Learn About Cavernous Lymphangioma

What is the definition of Cavernous Lymphangioma?
Cavernous lymphangiomas are large, irregular spaces in the lymphatic vascular system that involve the skin and subcutaneous tissues. Cavernous lymphangioma is often referred to as cystic lymphangioma They are non-cancerous fluid filled cysts that are found in vessels that make up the lymphatic system. The lymphatic system consists a network of vessels that carry a fluid called lymph throughout the body. It works to keep fluid levels in the body in balance, and along with the immune system, helps to fight infection. It is estimated that lymphangiomas occur in about 1 in 4,000 births. They can affect nearly any part of the body, They are most common on the head or neck area, but can occur in other parts of the body. Most lymphangiomas are congenital and are observed at birth while 90 percent will be appear by age two.
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What are the alternative names for Cavernous Lymphangioma?
Cystic lymphangioma, cystic hygroma, lymphangioma cavernosum
What are the causes of Cavernous Lymphangioma?
Cystic lymphangiomas or cavernous lymphangiomas are congenital and are often seen at birth. Their presence can be observed visually and confirmed through an MRI, CT scan or ultrasound scan. In most cases cysts appear by age two. They occur when lymphatic vessels become backed up with lymph fluid and cause pooling and swelling in tissues of the body.
What are the symptoms of Cavernous Lymphangioma?
Cavernous lymphangiomas and cystic lymphangiomas are generally classified by the size of the cysts and legions. Areas larger than two centimeters are considered macrocystic and commonly referred to as cavernous lymphangiomas. They appear as bluish-reddish, spongy masses with defined edges. Lymphangiomas are smaller than two centimeters are considered microcystic. They tend to grow in clusters and appear as tiny blisters without defined edges.
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What are the current treatments for Cavernous Lymphangioma?
Surgery is an option to removes cysts that are not near organs or nerves. Surgical excision is common for superficial lesions close to the skin's surface, while sclerotherapy is used to treat deeper lesions. Sclerotherapy is a procedure that involves injecting a chemical directly into the cyst to shrink it. Laser therapy ablation is another treatment option, and uses a laser to destroy the cyst. Complete removal of cysts is recommended to prevent recurrence.
Who are the top Cavernous Lymphangioma Local Doctors?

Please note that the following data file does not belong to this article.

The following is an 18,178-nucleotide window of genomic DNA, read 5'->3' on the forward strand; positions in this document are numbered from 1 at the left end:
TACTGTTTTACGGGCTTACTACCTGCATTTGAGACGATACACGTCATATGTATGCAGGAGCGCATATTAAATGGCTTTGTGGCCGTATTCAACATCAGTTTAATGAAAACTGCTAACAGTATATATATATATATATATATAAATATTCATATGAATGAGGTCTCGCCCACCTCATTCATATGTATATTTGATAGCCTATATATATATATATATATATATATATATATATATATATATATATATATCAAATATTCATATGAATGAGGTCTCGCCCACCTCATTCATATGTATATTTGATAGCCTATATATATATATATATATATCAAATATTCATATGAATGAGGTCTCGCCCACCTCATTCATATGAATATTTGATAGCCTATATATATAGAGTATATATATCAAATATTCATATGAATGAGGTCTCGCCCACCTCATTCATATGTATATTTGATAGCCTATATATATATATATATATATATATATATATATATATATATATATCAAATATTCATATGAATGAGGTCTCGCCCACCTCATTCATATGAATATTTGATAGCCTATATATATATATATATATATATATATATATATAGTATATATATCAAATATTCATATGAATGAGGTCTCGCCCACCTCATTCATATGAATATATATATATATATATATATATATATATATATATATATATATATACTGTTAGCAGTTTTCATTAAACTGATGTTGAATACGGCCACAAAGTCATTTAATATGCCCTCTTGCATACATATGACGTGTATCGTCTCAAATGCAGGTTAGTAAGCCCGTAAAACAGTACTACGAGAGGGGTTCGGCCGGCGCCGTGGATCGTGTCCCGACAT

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What is the outlook (prognosis) for Cavernous Lymphangioma?
Lymphangiomas generally do not cause health problems and most the treatments are very effective. Many cysts can be shrunken or completely removed. Most patients recover without any complications. Repeat treatments may needed, however, since lymphangiomas can recur.
What are the latest Cavernous Lymphangioma Clinical Trials?
Weekly Sirolimus Therapy for the Treatment of Venous and Lymphatic Malformations

Summary: In current practice, options for venous and lymphatic malformations remain limited. Recently an oral medication, sirolimus, has been found to benefit patients when taken once or twice a day for several months. Unfortunately there are many side effects associated with this medication, some of which can be severe including, neutropenia, oral ulcerations, and lab abnormalities. The purpose of this st...

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Detect, Monitor and Prevent Vascular Abnormalities Associated With Turner Syndrome

Summary: Turner syndrome is a genetic condition, rare, due to the total or partial absence of one X chromosome, affecting 1/2500 newborn female. It combines almost constantly short stature and ovarian failure with infertility. Other anomalies are inconstant: morphological characteristics of varying intensity, associated malformations, and increased risk of acquired diseases ... The prognosis of patients re...

What are the Latest Advances for Cavernous Lymphangioma?
Polidocanol: A Review of Off-Label Dermatologic Uses.
Resection of brain lesions with a neuroendoscopic ultrasonic aspirator - a systematic literature review.
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Efficacy of sirolimus in children with lymphatic malformations of the head and neck.